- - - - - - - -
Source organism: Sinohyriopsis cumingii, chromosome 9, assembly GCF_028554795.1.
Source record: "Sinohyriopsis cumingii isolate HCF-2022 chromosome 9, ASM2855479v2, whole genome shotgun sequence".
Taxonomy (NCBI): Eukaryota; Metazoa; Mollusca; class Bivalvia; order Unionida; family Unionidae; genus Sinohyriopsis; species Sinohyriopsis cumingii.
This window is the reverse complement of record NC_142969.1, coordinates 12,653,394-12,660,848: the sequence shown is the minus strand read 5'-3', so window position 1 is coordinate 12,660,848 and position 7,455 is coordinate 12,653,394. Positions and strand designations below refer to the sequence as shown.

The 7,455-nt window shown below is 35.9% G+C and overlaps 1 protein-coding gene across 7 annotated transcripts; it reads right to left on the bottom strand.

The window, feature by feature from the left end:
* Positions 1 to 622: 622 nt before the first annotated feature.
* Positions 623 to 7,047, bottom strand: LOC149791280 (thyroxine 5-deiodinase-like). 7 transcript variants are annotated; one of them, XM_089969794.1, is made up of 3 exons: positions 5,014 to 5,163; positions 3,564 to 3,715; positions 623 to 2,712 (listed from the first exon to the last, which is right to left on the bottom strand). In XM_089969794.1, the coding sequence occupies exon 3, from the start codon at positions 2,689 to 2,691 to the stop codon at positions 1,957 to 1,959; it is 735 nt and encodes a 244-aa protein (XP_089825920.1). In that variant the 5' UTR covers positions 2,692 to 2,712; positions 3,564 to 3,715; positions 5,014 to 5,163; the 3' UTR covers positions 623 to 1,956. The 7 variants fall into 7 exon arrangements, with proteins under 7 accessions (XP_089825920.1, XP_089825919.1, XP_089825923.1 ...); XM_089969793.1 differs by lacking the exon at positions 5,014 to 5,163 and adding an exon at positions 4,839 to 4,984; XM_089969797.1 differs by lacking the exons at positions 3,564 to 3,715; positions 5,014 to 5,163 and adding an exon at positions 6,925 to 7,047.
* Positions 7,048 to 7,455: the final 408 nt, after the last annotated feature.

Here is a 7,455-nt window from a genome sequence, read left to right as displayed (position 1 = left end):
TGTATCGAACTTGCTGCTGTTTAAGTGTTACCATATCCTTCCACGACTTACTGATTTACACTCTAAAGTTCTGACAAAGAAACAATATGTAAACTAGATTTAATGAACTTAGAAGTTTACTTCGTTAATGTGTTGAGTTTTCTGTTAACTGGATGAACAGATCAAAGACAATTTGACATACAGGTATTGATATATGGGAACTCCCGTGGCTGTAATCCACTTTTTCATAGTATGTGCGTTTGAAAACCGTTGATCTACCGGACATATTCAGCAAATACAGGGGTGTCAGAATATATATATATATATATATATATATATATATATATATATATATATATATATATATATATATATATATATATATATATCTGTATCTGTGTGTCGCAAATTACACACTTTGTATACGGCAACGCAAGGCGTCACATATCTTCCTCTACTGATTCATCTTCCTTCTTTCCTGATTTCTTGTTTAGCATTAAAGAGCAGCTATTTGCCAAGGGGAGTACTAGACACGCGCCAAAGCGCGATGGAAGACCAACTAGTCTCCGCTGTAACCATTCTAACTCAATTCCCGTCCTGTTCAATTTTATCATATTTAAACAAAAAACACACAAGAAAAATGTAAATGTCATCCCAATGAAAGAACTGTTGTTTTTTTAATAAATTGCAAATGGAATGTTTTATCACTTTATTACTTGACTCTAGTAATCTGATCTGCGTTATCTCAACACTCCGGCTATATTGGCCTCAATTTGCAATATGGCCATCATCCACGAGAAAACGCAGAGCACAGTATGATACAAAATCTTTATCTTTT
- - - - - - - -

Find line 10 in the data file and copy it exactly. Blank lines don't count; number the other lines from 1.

Here is a 7,455-nt window from a genome sequence, read left to right as displayed (position 1 = left end):